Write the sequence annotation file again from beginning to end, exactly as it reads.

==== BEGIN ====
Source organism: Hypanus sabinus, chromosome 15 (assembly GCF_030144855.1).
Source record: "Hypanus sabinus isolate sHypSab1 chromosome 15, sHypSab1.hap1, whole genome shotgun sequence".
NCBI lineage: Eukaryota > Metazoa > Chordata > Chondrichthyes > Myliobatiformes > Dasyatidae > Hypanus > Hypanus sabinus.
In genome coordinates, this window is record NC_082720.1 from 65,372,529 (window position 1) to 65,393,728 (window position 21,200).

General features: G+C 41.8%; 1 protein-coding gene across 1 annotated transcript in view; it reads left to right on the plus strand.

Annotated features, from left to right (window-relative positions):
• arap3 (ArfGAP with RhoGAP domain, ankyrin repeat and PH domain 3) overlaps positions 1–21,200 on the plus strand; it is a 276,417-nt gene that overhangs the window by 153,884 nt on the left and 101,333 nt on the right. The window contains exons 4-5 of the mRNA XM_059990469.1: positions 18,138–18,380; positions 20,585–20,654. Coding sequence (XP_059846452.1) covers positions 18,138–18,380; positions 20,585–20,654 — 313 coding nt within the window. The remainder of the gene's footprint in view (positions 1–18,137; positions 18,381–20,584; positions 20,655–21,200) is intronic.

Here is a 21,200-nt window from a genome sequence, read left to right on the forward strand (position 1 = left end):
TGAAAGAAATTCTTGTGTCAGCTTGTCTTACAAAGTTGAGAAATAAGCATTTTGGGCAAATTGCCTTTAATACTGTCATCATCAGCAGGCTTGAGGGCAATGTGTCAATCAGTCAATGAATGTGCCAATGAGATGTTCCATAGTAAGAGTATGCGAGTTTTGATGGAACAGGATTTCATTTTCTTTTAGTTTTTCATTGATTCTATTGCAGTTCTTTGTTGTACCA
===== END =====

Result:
Source organism: Hypanus sabinus, chromosome 15 (assembly GCF_030144855.1).
Source record: "Hypanus sabinus isolate sHypSab1 chromosome 15, sHypSab1.hap1, whole genome shotgun sequence".
NCBI lineage: Eukaryota > Metazoa > Chordata > Chondrichthyes > Myliobatiformes > Dasyatidae > Hypanus > Hypanus sabinus.
In genome coordinates, this window is record NC_082720.1 from 65,372,529 (window position 1) to 65,393,728 (window position 21,200).

General features: G+C 41.8%; 1 protein-coding gene across 1 annotated transcript in view; it reads left to right on the plus strand.

Annotated features, from left to right (window-relative positions):
• arap3 (ArfGAP with RhoGAP domain, ankyrin repeat and PH domain 3) overlaps positions 1–21,200 on the plus strand; it is a 276,417-nt gene that overhangs the window by 153,884 nt on the left and 101,333 nt on the right. The window contains exons 4-5 of the mRNA XM_059990469.1: positions 18,138–18,380; positions 20,585–20,654. Coding sequence (XP_059846452.1) covers positions 18,138–18,380; positions 20,585–20,654 — 313 coding nt within the window. The remainder of the gene's footprint in view (positions 1–18,137; positions 18,381–20,584; positions 20,655–21,200) is intronic.

Here is a 21,200-nt window from a genome sequence, read left to right on the forward strand (position 1 = left end):
TGAAAGAAATTCTTGTGTCAGCTTGTCTTACAAAGTTGAGAAATAAGCATTTTGGGCAAATTGCCTTTAATACTGTCATCATCAGCAGGCTTGAGGGCAATGTGTCAATCAGTCAATGAATGTGCCAATGAGATGTTCCATAGTAAGAGTATGCGAGTTTTGATGGAACAGGATTTCATTTTCTTTTAGTTTTTCATTGATTCTATTGCAGTTCTTTGTTGTACCA